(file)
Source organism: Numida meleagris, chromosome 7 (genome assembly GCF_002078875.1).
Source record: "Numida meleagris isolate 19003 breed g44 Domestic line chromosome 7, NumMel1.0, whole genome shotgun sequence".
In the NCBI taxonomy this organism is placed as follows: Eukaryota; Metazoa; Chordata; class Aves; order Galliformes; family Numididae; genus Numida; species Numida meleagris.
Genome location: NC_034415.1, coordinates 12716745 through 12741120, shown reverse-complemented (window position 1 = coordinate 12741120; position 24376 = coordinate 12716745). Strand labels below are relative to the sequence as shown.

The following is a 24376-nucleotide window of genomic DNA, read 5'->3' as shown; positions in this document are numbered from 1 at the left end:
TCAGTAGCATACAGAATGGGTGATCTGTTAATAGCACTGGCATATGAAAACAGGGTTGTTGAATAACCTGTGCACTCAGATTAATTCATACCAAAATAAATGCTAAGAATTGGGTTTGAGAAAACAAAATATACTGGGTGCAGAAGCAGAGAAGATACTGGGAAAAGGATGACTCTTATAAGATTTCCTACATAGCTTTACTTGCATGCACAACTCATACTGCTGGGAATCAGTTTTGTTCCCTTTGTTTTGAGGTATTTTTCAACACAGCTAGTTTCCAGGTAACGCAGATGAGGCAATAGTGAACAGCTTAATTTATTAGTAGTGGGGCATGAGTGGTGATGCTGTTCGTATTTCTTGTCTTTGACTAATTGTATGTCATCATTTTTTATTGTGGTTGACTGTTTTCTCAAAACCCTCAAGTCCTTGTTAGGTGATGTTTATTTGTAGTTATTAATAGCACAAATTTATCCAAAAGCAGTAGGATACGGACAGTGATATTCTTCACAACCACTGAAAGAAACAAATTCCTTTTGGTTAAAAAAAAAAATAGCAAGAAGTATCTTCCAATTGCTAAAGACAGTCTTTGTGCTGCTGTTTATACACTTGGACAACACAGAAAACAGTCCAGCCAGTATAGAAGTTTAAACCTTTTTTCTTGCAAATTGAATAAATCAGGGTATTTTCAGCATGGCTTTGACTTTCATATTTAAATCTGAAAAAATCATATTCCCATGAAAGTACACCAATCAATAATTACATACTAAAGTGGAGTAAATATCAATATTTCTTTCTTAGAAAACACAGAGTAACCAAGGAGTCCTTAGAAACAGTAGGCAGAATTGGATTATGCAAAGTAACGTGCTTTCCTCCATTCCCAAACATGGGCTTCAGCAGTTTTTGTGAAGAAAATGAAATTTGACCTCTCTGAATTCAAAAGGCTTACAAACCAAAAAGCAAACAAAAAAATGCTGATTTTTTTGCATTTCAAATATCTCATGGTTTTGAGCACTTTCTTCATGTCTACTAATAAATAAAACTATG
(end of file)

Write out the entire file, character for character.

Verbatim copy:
Source organism: Numida meleagris, chromosome 7 (genome assembly GCF_002078875.1).
Source record: "Numida meleagris isolate 19003 breed g44 Domestic line chromosome 7, NumMel1.0, whole genome shotgun sequence".
In the NCBI taxonomy this organism is placed as follows: Eukaryota; Metazoa; Chordata; class Aves; order Galliformes; family Numididae; genus Numida; species Numida meleagris.
Genome location: NC_034415.1, coordinates 12716745 through 12741120, shown reverse-complemented (window position 1 = coordinate 12741120; position 24376 = coordinate 12716745). Strand labels below are relative to the sequence as shown.

The following is a 24376-nucleotide window of genomic DNA, read 5'->3' as shown; positions in this document are numbered from 1 at the left end:
TCAGTAGCATACAGAATGGGTGATCTGTTAATAGCACTGGCATATGAAAACAGGGTTGTTGAATAACCTGTGCACTCAGATTAATTCATACCAAAATAAATGCTAAGAATTGGGTTTGAGAAAACAAAATATACTGGGTGCAGAAGCAGAGAAGATACTGGGAAAAGGATGACTCTTATAAGATTTCCTACATAGCTTTACTTGCATGCACAACTCATACTGCTGGGAATCAGTTTTGTTCCCTTTGTTTTGAGGTATTTTTCAACACAGCTAGTTTCCAGGTAACGCAGATGAGGCAATAGTGAACAGCTTAATTTATTAGTAGTGGGGCATGAGTGGTGATGCTGTTCGTATTTCTTGTCTTTGACTAATTGTATGTCATCATTTTTTATTGTGGTTGACTGTTTTCTCAAAACCCTCAAGTCCTTGTTAGGTGATGTTTATTTGTAGTTATTAATAGCACAAATTTATCCAAAAGCAGTAGGATACGGACAGTGATATTCTTCACAACCACTGAAAGAAACAAATTCCTTTTGGTTAAAAAAAAAAATAGCAAGAAGTATCTTCCAATTGCTAAAGACAGTCTTTGTGCTGCTGTTTATACACTTGGACAACACAGAAAACAGTCCAGCCAGTATAGAAGTTTAAACCTTTTTTCTTGCAAATTGAATAAATCAGGGTATTTTCAGCATGGCTTTGACTTTCATATTTAAATCTGAAAAAATCATATTCCCATGAAAGTACACCAATCAATAATTACATACTAAAGTGGAGTAAATATCAATATTTCTTTCTTAGAAAACACAGAGTAACCAAGGAGTCCTTAGAAACAGTAGGCAGAATTGGATTATGCAAAGTAACGTGCTTTCCTCCATTCCCAAACATGGGCTTCAGCAGTTTTTGTGAAGAAAATGAAATTTGACCTCTCTGAATTCAAAAGGCTTACAAACCAAAAAGCAAACAAAAAAATGCTGATTTTTTTGCATTTCAAATATCTCATGGTTTTGAGCACTTTCTTCATGTCTACTAATAAATAAAACTATG